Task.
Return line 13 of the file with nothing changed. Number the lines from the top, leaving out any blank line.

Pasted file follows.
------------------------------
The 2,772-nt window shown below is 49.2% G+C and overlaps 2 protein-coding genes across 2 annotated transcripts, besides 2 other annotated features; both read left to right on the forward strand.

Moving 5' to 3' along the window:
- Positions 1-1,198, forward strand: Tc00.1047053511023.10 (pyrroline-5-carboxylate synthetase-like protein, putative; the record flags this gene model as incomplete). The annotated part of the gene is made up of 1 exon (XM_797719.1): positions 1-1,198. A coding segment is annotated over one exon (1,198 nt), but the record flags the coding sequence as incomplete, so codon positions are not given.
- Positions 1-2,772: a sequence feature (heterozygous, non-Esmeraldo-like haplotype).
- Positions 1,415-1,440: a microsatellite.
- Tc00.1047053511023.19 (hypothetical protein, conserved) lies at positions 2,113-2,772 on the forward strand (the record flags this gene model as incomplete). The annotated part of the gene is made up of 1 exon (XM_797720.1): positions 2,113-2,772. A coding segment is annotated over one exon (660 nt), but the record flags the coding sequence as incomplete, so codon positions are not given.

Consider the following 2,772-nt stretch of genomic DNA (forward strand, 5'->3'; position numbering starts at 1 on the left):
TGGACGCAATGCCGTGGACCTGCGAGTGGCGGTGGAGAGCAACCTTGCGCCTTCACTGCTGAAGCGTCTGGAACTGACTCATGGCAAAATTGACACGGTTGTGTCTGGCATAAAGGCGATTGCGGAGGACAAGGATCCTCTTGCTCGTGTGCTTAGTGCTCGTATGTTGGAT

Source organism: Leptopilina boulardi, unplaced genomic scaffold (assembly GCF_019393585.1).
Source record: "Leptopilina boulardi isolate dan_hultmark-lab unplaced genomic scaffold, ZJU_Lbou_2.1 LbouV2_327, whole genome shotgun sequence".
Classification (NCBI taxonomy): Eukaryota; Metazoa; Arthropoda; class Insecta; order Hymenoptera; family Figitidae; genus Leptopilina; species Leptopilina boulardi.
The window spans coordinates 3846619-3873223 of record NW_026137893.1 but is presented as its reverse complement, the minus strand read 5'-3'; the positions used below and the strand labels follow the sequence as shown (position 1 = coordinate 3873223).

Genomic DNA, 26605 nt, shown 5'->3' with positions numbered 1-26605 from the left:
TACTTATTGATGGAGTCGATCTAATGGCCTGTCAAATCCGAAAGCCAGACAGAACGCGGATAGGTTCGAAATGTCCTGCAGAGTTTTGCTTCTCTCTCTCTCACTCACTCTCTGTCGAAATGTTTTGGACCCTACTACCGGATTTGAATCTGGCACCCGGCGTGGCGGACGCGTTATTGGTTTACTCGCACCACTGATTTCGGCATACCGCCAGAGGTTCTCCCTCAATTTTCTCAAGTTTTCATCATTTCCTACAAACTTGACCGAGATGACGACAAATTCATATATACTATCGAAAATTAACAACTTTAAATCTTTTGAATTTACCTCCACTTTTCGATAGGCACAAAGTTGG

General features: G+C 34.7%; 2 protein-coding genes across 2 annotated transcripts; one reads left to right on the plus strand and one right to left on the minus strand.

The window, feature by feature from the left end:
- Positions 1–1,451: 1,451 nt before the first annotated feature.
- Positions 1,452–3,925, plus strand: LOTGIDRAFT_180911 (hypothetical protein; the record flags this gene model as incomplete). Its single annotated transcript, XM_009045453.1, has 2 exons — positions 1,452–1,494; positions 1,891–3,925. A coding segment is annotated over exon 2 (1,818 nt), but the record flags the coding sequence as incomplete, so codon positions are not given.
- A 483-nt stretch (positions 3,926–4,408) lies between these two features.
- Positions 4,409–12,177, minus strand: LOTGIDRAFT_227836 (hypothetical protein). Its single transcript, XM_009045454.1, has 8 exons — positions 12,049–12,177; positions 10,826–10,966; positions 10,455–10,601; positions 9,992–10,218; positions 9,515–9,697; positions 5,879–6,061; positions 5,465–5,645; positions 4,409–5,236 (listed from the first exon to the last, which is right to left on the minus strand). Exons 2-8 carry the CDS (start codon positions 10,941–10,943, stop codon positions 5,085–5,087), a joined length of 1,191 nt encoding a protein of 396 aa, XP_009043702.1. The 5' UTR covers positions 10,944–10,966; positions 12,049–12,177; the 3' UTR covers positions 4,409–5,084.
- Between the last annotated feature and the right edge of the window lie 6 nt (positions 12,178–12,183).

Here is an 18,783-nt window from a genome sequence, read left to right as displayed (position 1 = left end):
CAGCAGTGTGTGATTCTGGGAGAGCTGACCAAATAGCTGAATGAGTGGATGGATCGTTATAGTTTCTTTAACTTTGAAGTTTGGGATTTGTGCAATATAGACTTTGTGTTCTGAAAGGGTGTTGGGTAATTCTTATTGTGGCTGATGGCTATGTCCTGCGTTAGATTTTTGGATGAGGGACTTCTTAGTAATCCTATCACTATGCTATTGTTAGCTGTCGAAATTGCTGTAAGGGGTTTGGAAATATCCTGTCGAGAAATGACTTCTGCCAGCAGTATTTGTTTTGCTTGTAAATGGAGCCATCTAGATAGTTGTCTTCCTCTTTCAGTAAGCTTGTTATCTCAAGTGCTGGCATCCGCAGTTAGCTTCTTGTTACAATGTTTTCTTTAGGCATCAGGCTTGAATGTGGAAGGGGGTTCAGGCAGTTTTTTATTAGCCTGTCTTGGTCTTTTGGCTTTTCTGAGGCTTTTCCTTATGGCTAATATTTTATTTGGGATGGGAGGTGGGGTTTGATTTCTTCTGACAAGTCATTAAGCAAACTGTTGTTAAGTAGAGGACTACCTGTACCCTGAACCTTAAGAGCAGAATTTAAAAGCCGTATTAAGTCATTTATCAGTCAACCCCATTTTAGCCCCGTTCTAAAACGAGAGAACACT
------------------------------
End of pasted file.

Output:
Genomic DNA, 26605 nt, shown 5'->3' with positions numbered 1-26605 from the left: